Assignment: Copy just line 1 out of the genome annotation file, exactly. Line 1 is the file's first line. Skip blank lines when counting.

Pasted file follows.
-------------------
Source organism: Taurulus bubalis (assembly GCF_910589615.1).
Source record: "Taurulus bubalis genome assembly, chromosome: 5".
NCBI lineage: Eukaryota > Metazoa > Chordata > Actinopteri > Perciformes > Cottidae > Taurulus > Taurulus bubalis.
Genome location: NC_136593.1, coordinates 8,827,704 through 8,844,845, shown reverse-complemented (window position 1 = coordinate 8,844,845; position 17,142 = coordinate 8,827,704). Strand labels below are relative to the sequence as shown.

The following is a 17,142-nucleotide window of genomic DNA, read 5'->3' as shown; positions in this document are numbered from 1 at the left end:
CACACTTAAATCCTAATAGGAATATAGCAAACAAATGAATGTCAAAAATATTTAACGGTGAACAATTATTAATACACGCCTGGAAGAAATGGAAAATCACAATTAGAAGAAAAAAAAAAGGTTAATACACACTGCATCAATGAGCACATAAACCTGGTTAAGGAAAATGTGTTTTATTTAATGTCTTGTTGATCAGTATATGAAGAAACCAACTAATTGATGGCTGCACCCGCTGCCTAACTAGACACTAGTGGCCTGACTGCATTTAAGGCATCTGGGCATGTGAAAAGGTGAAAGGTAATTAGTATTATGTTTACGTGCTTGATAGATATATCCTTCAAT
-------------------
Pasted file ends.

Source organism: Taurulus bubalis (assembly GCF_910589615.1).